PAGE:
I will admit to being completely terrified of snakes as a child. Even now, while not terrified, they still aren’t my pet of choice, and I’d much rather have other animals around me.
Now, you may ask why I was so afraid? In retrospect, the stories that I was told about snakes are completely to blame. I was told that if you get bitten by a poisonous snake, then you would die, and, since I couldn’t tell the difference between poisonous and nonpoisonous snakes, they all scared me.
To be fair, those who told me those stories were just trying to protect me, but, like people who watch television news on a daily basis think the world is more violent than the statistics show, I thought snakes were universally more lethal than the evidence shows. And, just like those news watchers tend to be more afraid of the world, I was more afraid than I needed to be.
I’m not suggesting that you shouldn’t be cautious about poisonous snakes, and, ideally, you’ll be able to identify the poisonous snakes common to your area so that you can have a realistic assessment of the threat when you encounter a snake. But, if you are bitten, Alex Cutshall tells you how to survive to deal with a snake another day:
First, don’t panic! There are several things that you can do to prevent swelling and pain. Native Americans have been using the plantain leaves for centuries to help reduce swelling and as an anti-toxin. According to Dr. Christopher’s Herbal Legacy website, the plantain was used for a variety of illnesses and was a key remedy to cure the rattlesnake bite. Native Americans also used them for battle bruises and for drawing out any type of snake venom. The Gwen’s Nest health website says “Plantain has been used since ancient times for snake bites, mad dog bites, and a variety of internal diseases. … Plantain herb can be used internally and externally for many different conditions. Basically, anything dealing with a toxin or venom … I have personally used it to remedy poison ivy/rashes, mosquito bites in children who have allergies to them, and bee stings.”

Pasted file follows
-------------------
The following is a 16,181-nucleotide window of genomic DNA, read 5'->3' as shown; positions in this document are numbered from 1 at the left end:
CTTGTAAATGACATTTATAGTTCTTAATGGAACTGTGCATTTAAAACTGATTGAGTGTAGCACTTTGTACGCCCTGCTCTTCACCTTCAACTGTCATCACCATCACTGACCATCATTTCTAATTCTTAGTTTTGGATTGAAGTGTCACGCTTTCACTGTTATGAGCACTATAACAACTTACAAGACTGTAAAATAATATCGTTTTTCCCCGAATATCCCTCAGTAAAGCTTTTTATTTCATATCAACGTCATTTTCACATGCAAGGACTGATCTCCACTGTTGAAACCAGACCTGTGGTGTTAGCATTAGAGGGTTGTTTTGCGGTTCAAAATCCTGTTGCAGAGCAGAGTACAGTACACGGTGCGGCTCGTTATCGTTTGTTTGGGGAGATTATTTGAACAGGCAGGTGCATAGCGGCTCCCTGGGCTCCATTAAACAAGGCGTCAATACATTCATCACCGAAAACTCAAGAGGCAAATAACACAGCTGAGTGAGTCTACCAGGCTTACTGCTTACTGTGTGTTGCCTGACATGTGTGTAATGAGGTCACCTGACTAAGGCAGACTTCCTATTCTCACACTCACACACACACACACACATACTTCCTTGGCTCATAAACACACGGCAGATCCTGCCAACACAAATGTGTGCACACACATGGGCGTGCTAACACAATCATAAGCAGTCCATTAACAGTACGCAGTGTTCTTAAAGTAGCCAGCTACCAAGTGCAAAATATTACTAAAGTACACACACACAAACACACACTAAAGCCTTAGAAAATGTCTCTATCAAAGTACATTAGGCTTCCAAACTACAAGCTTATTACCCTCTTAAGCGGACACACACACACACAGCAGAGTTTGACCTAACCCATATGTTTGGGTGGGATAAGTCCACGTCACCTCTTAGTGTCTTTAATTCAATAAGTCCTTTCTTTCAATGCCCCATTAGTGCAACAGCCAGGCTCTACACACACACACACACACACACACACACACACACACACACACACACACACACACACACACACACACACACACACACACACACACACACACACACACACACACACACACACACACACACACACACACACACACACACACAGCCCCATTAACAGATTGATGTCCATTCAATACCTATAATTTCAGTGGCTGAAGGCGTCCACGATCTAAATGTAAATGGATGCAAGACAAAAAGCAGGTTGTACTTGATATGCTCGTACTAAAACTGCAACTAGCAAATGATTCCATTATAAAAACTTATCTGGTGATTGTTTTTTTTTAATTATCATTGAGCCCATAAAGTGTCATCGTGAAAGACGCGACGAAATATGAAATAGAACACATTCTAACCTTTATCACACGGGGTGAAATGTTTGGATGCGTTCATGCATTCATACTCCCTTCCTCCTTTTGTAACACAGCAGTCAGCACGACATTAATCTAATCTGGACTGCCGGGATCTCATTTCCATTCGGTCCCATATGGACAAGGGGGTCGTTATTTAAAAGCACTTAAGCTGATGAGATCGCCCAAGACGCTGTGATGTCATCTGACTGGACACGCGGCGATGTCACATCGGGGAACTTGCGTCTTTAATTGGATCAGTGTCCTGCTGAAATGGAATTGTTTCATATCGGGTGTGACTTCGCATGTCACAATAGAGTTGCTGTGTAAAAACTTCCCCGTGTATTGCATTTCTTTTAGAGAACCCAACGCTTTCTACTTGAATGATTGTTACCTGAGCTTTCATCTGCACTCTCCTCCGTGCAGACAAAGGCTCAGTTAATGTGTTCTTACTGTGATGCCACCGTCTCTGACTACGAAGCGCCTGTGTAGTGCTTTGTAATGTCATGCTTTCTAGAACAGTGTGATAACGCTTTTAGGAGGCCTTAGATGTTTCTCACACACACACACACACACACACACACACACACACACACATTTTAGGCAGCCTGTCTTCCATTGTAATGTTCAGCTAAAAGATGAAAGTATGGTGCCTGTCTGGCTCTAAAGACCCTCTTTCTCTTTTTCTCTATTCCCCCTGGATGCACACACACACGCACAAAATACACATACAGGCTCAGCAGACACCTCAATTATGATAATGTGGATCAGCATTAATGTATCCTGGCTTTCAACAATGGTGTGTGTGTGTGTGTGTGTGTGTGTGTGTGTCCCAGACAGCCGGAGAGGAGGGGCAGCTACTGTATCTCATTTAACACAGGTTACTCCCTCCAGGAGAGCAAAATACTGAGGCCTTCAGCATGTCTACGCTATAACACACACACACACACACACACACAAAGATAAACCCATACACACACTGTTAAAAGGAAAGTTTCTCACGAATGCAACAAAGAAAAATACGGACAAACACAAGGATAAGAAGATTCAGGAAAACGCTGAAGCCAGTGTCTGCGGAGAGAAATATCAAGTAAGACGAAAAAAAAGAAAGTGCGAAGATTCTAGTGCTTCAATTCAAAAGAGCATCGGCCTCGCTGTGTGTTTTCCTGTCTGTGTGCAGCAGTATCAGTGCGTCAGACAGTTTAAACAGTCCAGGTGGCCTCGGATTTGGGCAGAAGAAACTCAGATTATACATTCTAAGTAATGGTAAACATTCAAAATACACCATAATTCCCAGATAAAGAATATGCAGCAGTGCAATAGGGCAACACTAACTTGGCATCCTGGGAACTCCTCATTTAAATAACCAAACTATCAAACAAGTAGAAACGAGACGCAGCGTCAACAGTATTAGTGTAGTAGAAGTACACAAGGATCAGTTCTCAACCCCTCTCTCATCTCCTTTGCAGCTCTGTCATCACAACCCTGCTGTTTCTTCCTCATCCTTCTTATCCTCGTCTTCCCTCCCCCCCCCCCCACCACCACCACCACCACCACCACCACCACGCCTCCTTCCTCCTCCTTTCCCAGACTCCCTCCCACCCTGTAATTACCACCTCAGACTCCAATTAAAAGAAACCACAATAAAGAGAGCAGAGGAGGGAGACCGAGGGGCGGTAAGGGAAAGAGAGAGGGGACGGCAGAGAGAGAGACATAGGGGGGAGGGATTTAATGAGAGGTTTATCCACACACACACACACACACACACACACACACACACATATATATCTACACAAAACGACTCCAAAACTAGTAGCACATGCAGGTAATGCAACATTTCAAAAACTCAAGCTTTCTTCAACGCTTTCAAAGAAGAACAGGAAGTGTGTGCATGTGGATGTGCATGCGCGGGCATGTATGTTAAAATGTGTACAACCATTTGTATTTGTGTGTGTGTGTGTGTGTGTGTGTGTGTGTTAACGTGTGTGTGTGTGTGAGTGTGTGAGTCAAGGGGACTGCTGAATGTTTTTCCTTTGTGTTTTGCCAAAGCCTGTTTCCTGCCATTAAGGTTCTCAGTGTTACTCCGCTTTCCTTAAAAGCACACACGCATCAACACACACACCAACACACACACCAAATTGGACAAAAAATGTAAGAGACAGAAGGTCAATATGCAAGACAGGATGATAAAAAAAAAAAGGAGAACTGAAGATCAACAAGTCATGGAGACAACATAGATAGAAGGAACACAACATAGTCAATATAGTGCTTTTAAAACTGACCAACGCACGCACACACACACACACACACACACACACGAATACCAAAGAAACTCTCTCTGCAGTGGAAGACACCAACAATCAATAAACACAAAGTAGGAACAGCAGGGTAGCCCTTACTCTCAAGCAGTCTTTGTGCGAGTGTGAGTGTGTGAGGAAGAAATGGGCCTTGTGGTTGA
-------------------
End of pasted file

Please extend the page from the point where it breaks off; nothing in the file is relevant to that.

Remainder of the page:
The plantain leaves can be chewed up and applied to a wound to help swelling. Another option would be black cohosh, which has several different applications. The Southeast Wise Women website explains that “Black cohosh has been in Native American medicine for centuries and was also used by European settlers. Native Americans worked with black cohosh to treat snake bite and as a ceremonial herb to bring visions.”
While there are several other remedies that work OK on their own, a combination of a few of them make a serious fighting power against snake bites and animal wounds. Caroline Thompson at Livestrong found that “The Menominees Indians used witch hazel to reduce swelling and inflammation. They boiled the leaves and rubbed the liquid on the area that needed treatment. In a 1994 study at the department of physiology and pharmacology at the University of Strathclyde in Glasgow, researchers concluded that witch hazel does indeed contain anti-inflammatory substances.” While all of these can help you in the case of a snake or an animal wound, if you are ever bitten in the neck or near a major artery, find professional help. Still, if you’re planning a trip where there may be a higher chance of an animal or snake bite, bring some of the previously mentioned herbs with you and enjoy the trip!
Again, I’m not advising you to go looking for a fight with a rattlesnake, but, if you are bitten, you are now armed with a bit of knowledge to calm your fears. And, this can help you to tread through the world with a little more happiness and a little less fear.